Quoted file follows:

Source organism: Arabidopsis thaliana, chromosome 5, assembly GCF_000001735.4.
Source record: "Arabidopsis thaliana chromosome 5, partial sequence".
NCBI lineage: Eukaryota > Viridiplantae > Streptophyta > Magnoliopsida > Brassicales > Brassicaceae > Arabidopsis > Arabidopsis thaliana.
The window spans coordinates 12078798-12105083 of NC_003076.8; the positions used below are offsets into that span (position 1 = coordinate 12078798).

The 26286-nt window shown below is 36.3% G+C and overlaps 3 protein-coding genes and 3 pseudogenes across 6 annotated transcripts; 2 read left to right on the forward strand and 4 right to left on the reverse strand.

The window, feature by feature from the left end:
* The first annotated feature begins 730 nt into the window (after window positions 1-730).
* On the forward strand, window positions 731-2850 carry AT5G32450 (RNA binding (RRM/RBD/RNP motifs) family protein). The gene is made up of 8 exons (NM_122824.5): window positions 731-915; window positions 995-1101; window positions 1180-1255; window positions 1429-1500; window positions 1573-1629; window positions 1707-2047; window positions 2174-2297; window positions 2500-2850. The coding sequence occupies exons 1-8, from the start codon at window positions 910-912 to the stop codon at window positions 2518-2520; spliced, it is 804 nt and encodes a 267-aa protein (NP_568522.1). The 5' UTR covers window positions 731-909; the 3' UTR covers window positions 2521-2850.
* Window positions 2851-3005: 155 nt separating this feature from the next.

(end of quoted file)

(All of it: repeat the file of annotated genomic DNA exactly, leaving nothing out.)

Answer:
Source organism: Arabidopsis thaliana, chromosome 5, assembly GCF_000001735.4.
Source record: "Arabidopsis thaliana chromosome 5, partial sequence".
NCBI lineage: Eukaryota > Viridiplantae > Streptophyta > Magnoliopsida > Brassicales > Brassicaceae > Arabidopsis > Arabidopsis thaliana.
The window spans coordinates 12078798-12105083 of NC_003076.8; the positions used below are offsets into that span (position 1 = coordinate 12078798).

The 26286-nt window shown below is 36.3% G+C and overlaps 3 protein-coding genes and 3 pseudogenes across 6 annotated transcripts; 2 read left to right on the forward strand and 4 right to left on the reverse strand.

The window, feature by feature from the left end:
* The first annotated feature begins 730 nt into the window (after window positions 1-730).
* On the forward strand, window positions 731-2850 carry AT5G32450 (RNA binding (RRM/RBD/RNP motifs) family protein). The gene is made up of 8 exons (NM_122824.5): window positions 731-915; window positions 995-1101; window positions 1180-1255; window positions 1429-1500; window positions 1573-1629; window positions 1707-2047; window positions 2174-2297; window positions 2500-2850. The coding sequence occupies exons 1-8, from the start codon at window positions 910-912 to the stop codon at window positions 2518-2520; spliced, it is 804 nt and encodes a 267-aa protein (NP_568522.1). The 5' UTR covers window positions 731-909; the 3' UTR covers window positions 2521-2850.
* Window positions 2851-3005: 155 nt separating this feature from the next.